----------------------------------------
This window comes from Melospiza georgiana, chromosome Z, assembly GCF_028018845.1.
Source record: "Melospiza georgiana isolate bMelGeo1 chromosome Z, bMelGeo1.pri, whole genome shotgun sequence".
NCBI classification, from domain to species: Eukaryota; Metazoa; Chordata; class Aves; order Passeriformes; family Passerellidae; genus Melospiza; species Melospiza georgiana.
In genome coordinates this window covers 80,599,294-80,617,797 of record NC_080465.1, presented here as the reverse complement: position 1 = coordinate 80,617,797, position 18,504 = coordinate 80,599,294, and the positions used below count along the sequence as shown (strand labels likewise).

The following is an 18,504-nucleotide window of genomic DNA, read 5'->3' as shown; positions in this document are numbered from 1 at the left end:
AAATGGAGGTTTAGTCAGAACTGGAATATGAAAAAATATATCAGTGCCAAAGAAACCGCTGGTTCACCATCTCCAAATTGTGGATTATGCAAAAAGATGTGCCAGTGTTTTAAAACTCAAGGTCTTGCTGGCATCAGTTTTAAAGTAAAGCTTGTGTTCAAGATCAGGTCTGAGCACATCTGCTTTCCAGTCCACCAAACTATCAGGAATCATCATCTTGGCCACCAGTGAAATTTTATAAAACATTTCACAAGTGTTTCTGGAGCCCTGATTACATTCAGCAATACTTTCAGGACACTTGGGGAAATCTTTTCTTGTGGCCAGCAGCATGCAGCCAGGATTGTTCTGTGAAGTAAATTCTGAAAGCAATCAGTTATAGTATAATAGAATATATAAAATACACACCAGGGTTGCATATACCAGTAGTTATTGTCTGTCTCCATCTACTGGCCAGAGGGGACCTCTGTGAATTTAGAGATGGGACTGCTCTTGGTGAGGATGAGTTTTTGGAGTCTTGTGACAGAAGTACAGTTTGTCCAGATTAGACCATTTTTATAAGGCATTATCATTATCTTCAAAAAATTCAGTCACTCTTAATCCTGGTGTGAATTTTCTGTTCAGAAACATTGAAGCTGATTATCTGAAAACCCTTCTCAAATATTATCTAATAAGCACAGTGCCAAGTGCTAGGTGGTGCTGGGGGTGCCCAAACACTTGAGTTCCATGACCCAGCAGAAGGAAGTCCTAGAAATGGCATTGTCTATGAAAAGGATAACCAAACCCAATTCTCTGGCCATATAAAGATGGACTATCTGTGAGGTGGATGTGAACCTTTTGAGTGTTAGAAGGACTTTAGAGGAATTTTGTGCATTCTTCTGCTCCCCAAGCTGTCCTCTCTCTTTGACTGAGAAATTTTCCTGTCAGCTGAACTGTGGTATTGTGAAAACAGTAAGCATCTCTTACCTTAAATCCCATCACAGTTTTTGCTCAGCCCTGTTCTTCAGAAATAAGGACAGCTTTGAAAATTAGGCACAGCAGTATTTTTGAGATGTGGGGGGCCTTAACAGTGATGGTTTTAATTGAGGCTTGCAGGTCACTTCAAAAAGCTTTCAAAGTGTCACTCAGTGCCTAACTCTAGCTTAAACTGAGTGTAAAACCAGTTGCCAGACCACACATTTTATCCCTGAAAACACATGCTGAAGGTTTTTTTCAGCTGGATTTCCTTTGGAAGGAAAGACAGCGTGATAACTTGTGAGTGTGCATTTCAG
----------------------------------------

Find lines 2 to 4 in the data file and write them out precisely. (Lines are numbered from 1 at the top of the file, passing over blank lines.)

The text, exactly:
Source record: "Melospiza georgiana isolate bMelGeo1 chromosome Z, bMelGeo1.pri, whole genome shotgun sequence".
NCBI classification, from domain to species: Eukaryota; Metazoa; Chordata; class Aves; order Passeriformes; family Passerellidae; genus Melospiza; species Melospiza georgiana.
In genome coordinates this window covers 80,599,294-80,617,797 of record NC_080465.1, presented here as the reverse complement: position 1 = coordinate 80,617,797, position 18,504 = coordinate 80,599,294, and the positions used below count along the sequence as shown (strand labels likewise).